The length of time it will take to pay off your current home loan, based on the currently-entered mortgage balance, monthly repayment and interest rate.

How to use the ME Bank reverse mortgage calculator?

You can access the equity in your home to help you fund your needs during your senior years. A ME Bank reverse mortgage allows you to tap into the equity you’ve built up in your home while you continue living in your house. You can also use the funds to pay for your move to a retirement home and repay the loan when you sell the property.

Generally, if you’re 60 years old, you can borrow up to 15 per cent of the property value. If you are older than 75 years, the amount you can access increases to up to 30 per cent. You can use a reverse mortgage calculator to know how much you can borrow.

To take out a ME Bank reverse mortgage, you’ll need to provide information like your age, type of property – house or an apartment, postcode, and the estimated market value of the property. The loan to value ratio (LVR) is calculated based on your age and the property’s value.

When does Commonwealth Bank charge an early exit fee?

When you take out a fixed interest home loan with the Commonwealth Bank, you’re able to lock the interest for a particular period. If the rates change during this period, your repayments remain unchanged. If you break the loan during the fixed interest period, you’ll have to pay the Commonwealth Bank home loan early exit fee and an administrative fee.

The Early Repayment Adjustment (ERA) and Administrative fees are applicable in the following instances:

  • If you switch your loan from fixed interest to variable rate
  • When you apply for a top-up home loan
  • If you repay over and above the annual threshold limit, which is $10,000 per year during the fixed interest period
  • When you prepay the entire outstanding loan balance before the end of the fixed interest duration.

The fee calculation depends on the interest rates, the amount you’ve repaid and the loan size. You can contact the lender to understand more about what you may have to pay. 

When do mortgage payments start after settlement?

Generally speaking, your first mortgage payment falls due one month after the settlement date. However, this may vary based on your mortgage terms. You can check the exact date by contacting your lender.

Usually your settlement agent will meet the seller’s representatives to exchange documents at an agreed place and time. The balance purchase price is paid to the seller. The lender will register a mortgage against your title and give you the funds to purchase the new home.

Once the settlement process is complete, the lender allows you to draw down the loan. The loan amount is debited from your loan account. As soon as the settlement paperwork is sorted, you can collect the keys to your new home and work your way through the moving-in checklist.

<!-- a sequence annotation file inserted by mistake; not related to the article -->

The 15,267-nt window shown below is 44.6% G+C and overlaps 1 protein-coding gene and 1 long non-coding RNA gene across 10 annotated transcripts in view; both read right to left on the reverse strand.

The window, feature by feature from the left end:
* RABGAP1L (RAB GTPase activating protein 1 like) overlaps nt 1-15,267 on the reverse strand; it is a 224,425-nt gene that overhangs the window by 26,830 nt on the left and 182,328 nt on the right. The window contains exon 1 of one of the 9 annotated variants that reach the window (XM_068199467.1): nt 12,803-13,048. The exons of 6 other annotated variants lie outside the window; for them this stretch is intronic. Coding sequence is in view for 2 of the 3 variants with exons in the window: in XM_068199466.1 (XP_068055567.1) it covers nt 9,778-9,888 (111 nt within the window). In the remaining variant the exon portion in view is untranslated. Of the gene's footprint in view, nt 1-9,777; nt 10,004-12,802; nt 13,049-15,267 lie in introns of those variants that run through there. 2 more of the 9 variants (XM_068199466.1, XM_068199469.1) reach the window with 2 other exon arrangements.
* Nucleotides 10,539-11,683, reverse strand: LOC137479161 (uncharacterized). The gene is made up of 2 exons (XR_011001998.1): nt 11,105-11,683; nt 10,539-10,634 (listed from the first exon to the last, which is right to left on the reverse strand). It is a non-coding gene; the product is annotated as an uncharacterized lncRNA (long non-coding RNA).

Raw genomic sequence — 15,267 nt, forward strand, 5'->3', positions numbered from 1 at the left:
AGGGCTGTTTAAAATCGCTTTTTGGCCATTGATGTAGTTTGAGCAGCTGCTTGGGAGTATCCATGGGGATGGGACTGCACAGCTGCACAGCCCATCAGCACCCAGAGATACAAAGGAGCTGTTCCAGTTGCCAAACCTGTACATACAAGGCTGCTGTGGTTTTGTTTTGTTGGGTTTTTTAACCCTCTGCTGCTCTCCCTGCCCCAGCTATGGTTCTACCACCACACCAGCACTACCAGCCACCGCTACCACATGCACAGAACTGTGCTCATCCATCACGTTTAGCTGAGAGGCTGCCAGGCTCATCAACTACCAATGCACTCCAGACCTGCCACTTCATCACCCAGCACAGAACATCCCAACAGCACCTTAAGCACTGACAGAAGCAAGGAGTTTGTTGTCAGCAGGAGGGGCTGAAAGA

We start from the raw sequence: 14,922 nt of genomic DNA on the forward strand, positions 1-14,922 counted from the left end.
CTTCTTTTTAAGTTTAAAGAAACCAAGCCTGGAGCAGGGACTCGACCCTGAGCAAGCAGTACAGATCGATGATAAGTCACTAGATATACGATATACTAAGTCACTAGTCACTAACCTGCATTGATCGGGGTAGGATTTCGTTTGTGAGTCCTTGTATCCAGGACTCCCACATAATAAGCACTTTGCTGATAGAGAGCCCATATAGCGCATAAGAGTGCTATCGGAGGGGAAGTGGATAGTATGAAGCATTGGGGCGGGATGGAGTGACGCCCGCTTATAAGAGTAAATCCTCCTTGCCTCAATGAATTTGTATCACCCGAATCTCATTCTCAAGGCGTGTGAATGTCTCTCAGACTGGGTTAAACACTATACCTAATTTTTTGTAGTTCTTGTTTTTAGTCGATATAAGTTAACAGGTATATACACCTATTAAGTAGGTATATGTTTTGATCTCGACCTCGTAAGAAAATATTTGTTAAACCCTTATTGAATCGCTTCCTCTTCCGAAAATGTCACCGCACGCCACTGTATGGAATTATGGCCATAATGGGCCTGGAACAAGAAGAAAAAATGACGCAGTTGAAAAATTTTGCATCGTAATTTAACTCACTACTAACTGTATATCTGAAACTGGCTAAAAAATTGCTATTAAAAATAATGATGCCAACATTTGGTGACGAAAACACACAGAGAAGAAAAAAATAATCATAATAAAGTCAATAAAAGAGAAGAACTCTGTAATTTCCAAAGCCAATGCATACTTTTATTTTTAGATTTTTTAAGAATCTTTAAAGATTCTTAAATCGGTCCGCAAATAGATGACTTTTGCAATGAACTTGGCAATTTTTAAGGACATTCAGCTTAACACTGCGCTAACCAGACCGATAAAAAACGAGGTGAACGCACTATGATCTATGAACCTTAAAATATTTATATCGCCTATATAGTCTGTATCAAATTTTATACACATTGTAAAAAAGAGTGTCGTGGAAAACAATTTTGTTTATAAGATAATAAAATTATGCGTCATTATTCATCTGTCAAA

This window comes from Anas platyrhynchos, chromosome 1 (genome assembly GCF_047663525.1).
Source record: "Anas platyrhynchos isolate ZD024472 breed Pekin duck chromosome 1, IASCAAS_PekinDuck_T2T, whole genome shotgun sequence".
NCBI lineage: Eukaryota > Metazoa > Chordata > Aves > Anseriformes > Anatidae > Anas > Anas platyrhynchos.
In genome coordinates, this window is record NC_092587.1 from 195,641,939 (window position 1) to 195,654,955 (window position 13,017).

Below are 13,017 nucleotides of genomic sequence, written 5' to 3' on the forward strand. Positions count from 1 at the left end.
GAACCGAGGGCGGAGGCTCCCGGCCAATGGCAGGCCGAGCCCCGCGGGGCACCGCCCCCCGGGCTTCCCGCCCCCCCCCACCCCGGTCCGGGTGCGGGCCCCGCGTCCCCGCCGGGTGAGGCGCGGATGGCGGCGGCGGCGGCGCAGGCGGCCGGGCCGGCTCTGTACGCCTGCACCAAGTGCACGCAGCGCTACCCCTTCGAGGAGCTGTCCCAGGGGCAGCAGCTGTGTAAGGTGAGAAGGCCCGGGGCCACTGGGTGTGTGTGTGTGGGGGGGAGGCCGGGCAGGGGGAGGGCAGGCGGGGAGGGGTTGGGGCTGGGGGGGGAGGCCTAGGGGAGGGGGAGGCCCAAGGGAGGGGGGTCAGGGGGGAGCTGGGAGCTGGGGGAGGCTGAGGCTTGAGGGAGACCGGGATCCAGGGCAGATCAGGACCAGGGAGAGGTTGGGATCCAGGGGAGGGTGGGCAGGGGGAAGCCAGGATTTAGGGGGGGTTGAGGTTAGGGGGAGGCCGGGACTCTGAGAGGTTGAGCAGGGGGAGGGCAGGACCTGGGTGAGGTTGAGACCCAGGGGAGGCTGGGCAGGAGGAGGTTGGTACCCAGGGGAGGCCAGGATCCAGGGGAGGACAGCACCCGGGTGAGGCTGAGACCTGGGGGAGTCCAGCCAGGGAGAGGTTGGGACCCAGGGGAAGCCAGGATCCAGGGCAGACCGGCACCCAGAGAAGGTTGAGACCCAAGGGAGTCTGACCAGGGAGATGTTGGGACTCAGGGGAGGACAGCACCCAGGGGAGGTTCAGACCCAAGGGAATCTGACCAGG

How is interest charged on a reverse mortgage from IMB Bank?

An IMB Bank reverse mortgage allows you to borrow against your home equity. You can draw down the loan amount as a lump sum, regular income stream, line of credit or a combination. The interest can either be fixed or variable. To understand the current rates, you can check the lender’s website.

No repayments are required as long as you live in the home. If you sell it or move to a senior living facility, the loan must be repaid in full. In some cases, this can also happen after you have died. Generally, the interest rates for reverse mortgages are higher than regular mortgage loans.

The interest is added to the loan amount and it is compounded. It means you’ll pay interest on the interest you accrue. Therefore, the longer you have the loan, the higher is the interest and the amount you’ll have to repay.

Why does Westpac charge an early termination fee for home loans?

The Westpac home loan early termination fee or break cost is applicable if you have a fixed rate home loan and repay part of or the whole outstanding amount before the fixed period ends. If you’re switching between products before the fixed period ends, you’ll pay a switching break cost and an administrative fee. 

The Westpac home loan early termination fee may not apply if you repay an amount below the prepayment threshold. The prepayment threshold is the amount Westpac allows you to repay during the fixed period outside your regular repayments.

Westpac charges this fee because when you take out a home loan, the bank borrows the funds with wholesale rates available to banks and lenders. Westpac will then work out your interest rate based on you making regular repayments for a fixed period. If you repay before this period ends, the lender may incur a loss if there is any change in the wholesale rate of interest.

Cash or mortgage – which is more suitable to buy an investment property?

Deciding whether to buy an investment property with cash or a mortgage is a matter or personal choice and will often depend on your financial situation. Using cash may seem logical if you have the money in reserve and it can allow you to later use the equity in your home. However, there may be other factors to think about, such as whether there are other debts to pay down and whether it will tie up all of your spare cash. Again, it’s a personal choice and may be worth seeking personal advice.